Transdisciplinary Research (TDR) stands at the core of sustainability sciences: The approach of researchers and local actors co-producing knowledge should ideally tackle our society’s most urgent issues and facilitate sustainable transformation. But as usual, that is easier said than done, as the process is much more complicated in real life: While TDR approaches have been used both in the global North and South, Southern scholars recently criticize the ideal TDR approach as too rigid to facilitate engagement with dynamic contextual conditions. In their new paper, Schneider et al. (2022) examine context-sensitivity as part of TDR conceptualization. They investigate TDR experiences in six case studies with different contexts in the global South. The case studies are located in Asia (Myanmar and Laos), Africa (Kenya and Madagascar), and Latin America (Bolivia and Brazil).
To illustrate how successful TDR can be implemented, Schneider et al. use four TDR process elements that were identified as influenced by the different contexts in all cases: Coming together, Interacting, Co-Producing knowledge, and Exploring paths to transformation. Within these processes, the research team determined several constituting context dimensions.
The process of “Coming together”, physically meeting each other and enabling safe conditions for TDR, requires dealing with different, at times challenging socio-political norms. This can be achieved by making sure formal (e.g. research permits in Africa and Asia) and informal rules (e.g. courtesy visits in all case studies) are followed according to the prevalent conduct. Additionally, enabling appropriate transport and communication infrastructure is necessary for this process, which entails addressing social and organizational issues like scheduling, maintenance, or reliability. In general, safe conditions for all involved actors must be guaranteed.
The interacting process describes the need for relationships of trust between all relevant actors. Here, an actor’s openness to communicate with the researchers and each other is required. Schneider et al. point out that this is often dependent on expected and experienced benefits, the researcher’s sensitivity, and the history of (research-related) conflicts. Interaction is also dependent on the linguistic competencies and communication styles of all related actors, ranging from speaking or writing abilities to adequate interpretation of meanings. Similarly, the way shared understandings are created is relevant to ensure successful TDR. The dialogue culture can vary significantly: While the case studies in Asia and Africa illustrated more hierarchical communication structures, Latin America was more prone to controversial debate.
Next, the process of co-producing knowledge can be supported through a productive relationship between science, policy, and society, including functioning research institutions. In the case studies, lack of funding was one of the obstacles to implementing TDR, as well as excessive administrative work. Furthermore, the legitimacy of knowledge holders and how their knowledge is valued, different learning habits, and to what extent new knowledge is desired turned out as relevant as well. For example, in Laos, new knowledge had to conform to the official policy doctrine, while researchers in Myanmar evaluated knowledge in regard to its potential to provoke conflicts.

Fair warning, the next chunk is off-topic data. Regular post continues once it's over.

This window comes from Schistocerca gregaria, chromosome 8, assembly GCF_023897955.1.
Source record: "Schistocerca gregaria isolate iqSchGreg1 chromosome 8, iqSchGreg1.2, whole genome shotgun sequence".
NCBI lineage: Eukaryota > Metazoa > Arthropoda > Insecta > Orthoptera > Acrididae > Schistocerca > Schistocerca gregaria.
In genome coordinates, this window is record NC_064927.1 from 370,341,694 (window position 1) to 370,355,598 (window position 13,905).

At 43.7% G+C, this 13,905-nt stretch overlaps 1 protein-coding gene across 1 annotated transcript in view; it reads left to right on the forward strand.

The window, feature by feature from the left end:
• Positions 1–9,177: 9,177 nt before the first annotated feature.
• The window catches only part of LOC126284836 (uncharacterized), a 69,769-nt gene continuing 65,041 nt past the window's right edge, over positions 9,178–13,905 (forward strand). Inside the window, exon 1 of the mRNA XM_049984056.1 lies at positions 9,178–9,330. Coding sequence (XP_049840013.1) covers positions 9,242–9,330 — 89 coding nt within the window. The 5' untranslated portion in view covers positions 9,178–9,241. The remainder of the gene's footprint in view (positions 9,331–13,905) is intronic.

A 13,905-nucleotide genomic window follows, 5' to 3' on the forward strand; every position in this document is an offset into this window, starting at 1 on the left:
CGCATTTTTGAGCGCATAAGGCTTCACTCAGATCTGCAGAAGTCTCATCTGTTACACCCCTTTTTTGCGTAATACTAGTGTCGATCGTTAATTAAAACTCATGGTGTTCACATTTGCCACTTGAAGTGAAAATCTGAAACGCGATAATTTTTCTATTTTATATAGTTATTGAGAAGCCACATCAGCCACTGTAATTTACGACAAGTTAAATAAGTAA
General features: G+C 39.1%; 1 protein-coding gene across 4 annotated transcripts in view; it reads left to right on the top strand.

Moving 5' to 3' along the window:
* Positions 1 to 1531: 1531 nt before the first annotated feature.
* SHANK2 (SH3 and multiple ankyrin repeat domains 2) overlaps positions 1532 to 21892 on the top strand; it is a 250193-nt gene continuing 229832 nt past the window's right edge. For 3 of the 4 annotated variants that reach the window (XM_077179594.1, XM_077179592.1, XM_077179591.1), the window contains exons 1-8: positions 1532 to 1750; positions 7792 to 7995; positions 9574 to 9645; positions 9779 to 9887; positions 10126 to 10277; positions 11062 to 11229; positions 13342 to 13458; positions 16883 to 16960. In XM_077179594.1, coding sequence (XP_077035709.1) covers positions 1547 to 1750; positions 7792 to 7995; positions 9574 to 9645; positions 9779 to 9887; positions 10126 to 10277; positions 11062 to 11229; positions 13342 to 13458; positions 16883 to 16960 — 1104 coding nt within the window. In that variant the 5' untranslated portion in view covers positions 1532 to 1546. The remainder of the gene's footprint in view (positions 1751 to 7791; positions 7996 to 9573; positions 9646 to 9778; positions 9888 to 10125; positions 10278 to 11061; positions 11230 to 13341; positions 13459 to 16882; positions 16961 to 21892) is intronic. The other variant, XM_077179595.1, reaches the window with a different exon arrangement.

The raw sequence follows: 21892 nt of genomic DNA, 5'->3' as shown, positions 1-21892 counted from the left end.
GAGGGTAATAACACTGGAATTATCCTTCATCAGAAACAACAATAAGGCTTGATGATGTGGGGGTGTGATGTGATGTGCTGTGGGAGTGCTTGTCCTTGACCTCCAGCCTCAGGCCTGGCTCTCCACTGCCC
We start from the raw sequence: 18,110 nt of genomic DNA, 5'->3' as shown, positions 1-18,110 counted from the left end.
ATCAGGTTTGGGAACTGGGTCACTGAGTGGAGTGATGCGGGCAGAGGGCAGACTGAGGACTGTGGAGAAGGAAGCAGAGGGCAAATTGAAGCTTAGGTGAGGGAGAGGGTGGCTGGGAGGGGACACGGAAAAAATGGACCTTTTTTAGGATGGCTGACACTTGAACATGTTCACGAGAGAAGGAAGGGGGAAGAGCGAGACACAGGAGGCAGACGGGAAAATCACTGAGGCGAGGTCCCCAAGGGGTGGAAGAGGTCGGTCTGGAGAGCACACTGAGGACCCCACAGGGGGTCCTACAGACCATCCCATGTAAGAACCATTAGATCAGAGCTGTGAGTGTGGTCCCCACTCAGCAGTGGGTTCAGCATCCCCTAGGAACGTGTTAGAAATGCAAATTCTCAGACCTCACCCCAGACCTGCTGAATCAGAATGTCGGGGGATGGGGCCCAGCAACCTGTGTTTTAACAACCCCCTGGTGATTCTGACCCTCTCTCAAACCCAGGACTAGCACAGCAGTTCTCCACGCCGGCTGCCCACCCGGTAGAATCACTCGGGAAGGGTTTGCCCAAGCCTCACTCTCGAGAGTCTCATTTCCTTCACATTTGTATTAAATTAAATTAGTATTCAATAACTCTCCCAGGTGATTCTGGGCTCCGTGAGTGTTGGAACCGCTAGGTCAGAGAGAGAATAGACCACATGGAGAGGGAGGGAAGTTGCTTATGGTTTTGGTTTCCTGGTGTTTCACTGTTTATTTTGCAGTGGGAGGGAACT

Lastly, Schneider et al. highlight four context dimensions for the process of exploring paths to transformation: First, local people need to have an idea of what they constitute as a “good life”, and how to achieve it. Examples of the case studies include the Buddhist concept or Bolivia’s concept of “vivir bien”. Secondly, economic, social, and political processes shaping transformative actions play an important role in TDR. Thirdly, the process is dependent on societal contestation to proposed solutions. For instance, in Madagascar conflicts between farmers and environmentalists escalated to criminal activities that necessitated careful management. Lastly, the dimension of actor agency relates to the power of related actors to contribute to or hinder transformations. The case studies revealed complex actor networks and power relations, often referring to economic or political actors as more powerful as villagers who were actually more invested in the transformation processes.
To ensure process dynamics that enable successful TDR, Schneider et al. recommend a more flexible design that recognizes local ways of researching, communicating and learning. Here, long-term partnerships can support familiarization with different local cultural dynamics. The authors stress the importance of the researcher’s ability to reflect on their own values and perceptions of dealing with power imbalances in knowledge production and recognizing different research cultures. If future research can implement the different contextual dynamics, TDR might facilitate knowledge generation that effectively enables actors to implement sustainable transformations.
To learn more about Schneider et al.s approach, check out their paper here.
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